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Pennsylvania Services Corporation, Trading As Emerald v. Texas Eastern Transmission

IN THE UNITED STATES DISTRICT COURT FOR THE WESTERN DISTRICT OF PENNSYLVANIA


October 12, 2011

PENNSYLVANIA SERVICES CORPORATION, TRADING AS EMERALD COAL RESOURCES, LP, AND PENNSYLVANIA LAND HOLDINGS COMPANY, LLC, PLAINTIFFS,
v.
TEXAS EASTERN TRANSMISSION, LP, DEFENDANT.

The opinion of the court was delivered by: Terrence F. McVerry United States District Court Judge

MEMORANDUM ORDER OF COURT

Presently before the Court for disposition is PLAINTIFFS' MOTION TO REMAND AND MEMORANDUM IN SUPPORT (Document Nos. 8 and 9), DEFENDANT'S BRIEF IN OPPOSITION TO MOTION TO REMAND (Document No. 11), and PLAINTIFFS' REPLY MEMORANDUM IN SUPPORT OF THEIR MOTION TO REMAND (Document No. 12).

Plaintiffs operate an underground coal mine in Greene County, Pennsylvania. Defendant operates interstate natural-gas transmission pipelines that run along the ground surface above Plaintiffs' mine. Plaintiffs allege that Defendant's pipelines, as they exist above the "D District" of the mine, are lacking in "appropriate subsidence mitigation measures" which prevents Plaintiff from mining coal in the D District that lies beneath the pipelines. On July 14, 2011, Plaintiffs filed a five-count Complaint in the Court of Common Pleas of Greene County, Pennsylvania, against Defendant based entirely on Pennsylvania property and tort law.

On August 19, 2011, Defendant removed the case to this Court on the ground that the "complete preemption doctrine" confers federal-question jurisdiction. According to Defendant, two federal statutes completely preempt Plaintiffs' claims -- the Natural Gas Pipeline Safety Act, 49 U.S.C. § 60101, et seq., (the "PSA") and the Natural Gas Act, 15 U.S.C. § 717, et seq. (the "NGA"). On September 16, 2011, Plaintiffs filed the instant Motion to Remand in which they argue that removal was improper because there is no diversity of citizenship and Plaintiffs' Complaint raises no federal question. After careful consideration of the filings of the parties, case law, and the two federal statutes at issue, the Court agrees that a remand is proper.

The purpose of the PSA is "to provide adequate protection against risks to life and property posed by pipeline transportation and pipeline facilities by improving the regulatory and enforcement authority of the Secretary of Transportation." 49 U.S.C. § 60102(a)(1). To achieve this purpose, Congress instructed the Secretary of Transportation to "prescribe minimum safety standards for pipeline transportation and for pipeline facilities." 49 U.S.C. § 60102(a)(2).

As Plaintiffs correctly argue, the PSA does not supplant state real property law. See 49 U.S.C. § 60121(d) ("this section does not restrict a right to relief that a person . . . may have under another law or at common law.") Further, torts are expressly exempted from the preemptive reach of the PSA. 49 U.S.C. § 60120(c) ("This chapter does not affect the tort liability of any person.")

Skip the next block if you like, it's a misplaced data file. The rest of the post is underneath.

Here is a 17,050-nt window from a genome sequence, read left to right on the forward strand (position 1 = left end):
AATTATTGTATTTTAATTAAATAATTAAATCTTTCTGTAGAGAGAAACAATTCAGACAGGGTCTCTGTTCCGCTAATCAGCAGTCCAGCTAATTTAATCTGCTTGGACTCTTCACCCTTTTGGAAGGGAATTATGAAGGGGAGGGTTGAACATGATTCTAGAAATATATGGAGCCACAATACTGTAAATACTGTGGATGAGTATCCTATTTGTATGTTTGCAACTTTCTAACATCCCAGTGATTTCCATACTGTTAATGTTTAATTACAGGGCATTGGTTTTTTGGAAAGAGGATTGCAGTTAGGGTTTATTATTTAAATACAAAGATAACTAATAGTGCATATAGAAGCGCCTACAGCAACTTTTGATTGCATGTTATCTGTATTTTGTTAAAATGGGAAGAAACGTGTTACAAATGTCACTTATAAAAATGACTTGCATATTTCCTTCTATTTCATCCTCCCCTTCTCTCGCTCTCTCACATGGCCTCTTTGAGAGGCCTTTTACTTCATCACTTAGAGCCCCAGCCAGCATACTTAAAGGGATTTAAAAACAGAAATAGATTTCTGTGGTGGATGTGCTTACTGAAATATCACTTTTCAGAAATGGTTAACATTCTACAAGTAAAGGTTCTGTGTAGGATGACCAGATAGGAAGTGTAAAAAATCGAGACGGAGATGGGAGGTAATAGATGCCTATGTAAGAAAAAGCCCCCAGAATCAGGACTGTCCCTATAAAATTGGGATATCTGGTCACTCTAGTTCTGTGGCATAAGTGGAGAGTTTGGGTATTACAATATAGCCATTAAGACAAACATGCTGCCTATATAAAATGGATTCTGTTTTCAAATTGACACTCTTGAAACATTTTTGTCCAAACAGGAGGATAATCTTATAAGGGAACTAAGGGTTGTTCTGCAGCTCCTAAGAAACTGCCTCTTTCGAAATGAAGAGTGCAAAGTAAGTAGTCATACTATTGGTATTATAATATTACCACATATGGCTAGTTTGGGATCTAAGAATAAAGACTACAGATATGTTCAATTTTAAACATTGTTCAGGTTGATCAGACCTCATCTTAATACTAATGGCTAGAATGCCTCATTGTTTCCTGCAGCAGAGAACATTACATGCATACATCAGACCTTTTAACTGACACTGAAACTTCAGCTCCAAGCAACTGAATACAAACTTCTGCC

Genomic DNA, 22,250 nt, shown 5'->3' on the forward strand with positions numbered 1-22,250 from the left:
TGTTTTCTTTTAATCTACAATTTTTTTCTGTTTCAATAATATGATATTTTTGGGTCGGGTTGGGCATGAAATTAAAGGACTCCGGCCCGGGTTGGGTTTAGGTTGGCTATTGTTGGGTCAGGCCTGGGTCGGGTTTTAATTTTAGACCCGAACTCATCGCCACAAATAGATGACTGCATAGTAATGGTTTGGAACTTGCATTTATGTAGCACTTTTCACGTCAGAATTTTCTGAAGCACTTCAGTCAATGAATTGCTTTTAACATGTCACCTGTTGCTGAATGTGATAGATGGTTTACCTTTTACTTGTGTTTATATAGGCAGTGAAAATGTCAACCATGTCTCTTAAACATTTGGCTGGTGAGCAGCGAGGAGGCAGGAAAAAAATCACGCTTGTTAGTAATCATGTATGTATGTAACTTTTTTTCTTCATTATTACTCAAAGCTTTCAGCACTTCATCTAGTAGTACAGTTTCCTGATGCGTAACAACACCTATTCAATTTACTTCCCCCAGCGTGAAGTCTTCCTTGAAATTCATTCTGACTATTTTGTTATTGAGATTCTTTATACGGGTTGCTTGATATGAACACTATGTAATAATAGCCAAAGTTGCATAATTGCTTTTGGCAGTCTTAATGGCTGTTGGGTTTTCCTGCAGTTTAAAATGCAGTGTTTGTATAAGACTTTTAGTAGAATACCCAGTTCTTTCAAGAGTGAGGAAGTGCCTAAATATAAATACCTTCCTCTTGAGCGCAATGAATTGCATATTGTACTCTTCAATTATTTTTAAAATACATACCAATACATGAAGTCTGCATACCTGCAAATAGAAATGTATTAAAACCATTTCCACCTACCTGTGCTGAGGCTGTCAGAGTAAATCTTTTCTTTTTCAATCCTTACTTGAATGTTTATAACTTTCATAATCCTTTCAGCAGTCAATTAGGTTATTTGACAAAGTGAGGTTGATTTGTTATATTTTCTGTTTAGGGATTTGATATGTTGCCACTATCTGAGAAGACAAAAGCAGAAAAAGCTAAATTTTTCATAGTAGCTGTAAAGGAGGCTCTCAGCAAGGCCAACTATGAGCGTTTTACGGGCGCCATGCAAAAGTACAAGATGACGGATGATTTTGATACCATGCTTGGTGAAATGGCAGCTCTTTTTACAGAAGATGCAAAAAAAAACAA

The Natural Gas Act, 15 U.S.C. § 717, et seq., regulates "natural-gas companies," and its purpose is to regulate natural gas transported and sold in interstate commerce. 15 U.S.C. § 717(a) and (b).

Distilled to its essence, the dispute before the Court is whether Plaintiffs' claims under Pennsylvania property and tort common law are related to pipeline safety, and in turn, preempted by the PSA and/or NGA. The Court agrees with Plaintiffs that no state safety standard for interstate pipelines is at issue in this case. Defendant Texas Eastern has not shown that (i) Congress intended to preempt the Pennsylvania laws at issue in this case, (ii) there is a conflict between Pennsylvania law and the PSA such that compliance with both is impossible or would prevent the accomplishment of congressional objectives, or (iii) that Congress legislated comprehensively to occupy an entire field of regulations, leaving no room for the Pennsylvania laws at issue. Therefore, the Motion to Remand will be granted.

Plaintiffs also request that an award of its costs be entered in its favor. Under 28 U.S.C. § 1447(c), "[a]n order remanding the case may require payment of just costs and any actual expenses, including attorney fees, incurred as a result of the removal." 28 U.S.C. § 1447(c). The decision whether to award fees and costs, however, lies firmly within the sound discretion of the court. See Siebert v. Norwest Bank Mn., 166 Fed. Appx. 603, 606-07 (3d Cir. 2006) (noting that "[Section] 1447(c) grants district courts broad discretion in determining whether to award fees following a remand"). The Supreme Court of the United States has stated that "courts may award attorney's fees under § 1447(c) only where the removing party lacked an objectively reasonable basis for seeking removal." Martin v. Franklin Capital Group Corp., 546 U.S. 132, 141 (2005). Although the Court finds that Plaintiffs' claims are not preempted by either the PSA or NGA, the Court does not find that Defendant lacked any objectively reasonable basis for removal. Therefore, the Court will deny Plaintiffs' request for award of costs.

AND NOW, this 12th day of October, 2011, it is hereby ORDERED, ADJUDGED AND DECREED as follows:

1. The Motion to Remand is GRANTED and this case is REMANDED FORTHWITH to the Court of Common Pleas of Greene County, Pennsylvania;

2. Plaintiffs' request for costs under 28 U.S.C. § 1447(c) is DENIED;

3. The Motion to Dismiss filed by Defendant is DENIED AS MOOT;

4. The Clerk of Court is directed to mark this case closed.

BY THE COURT:

cc:

20111012

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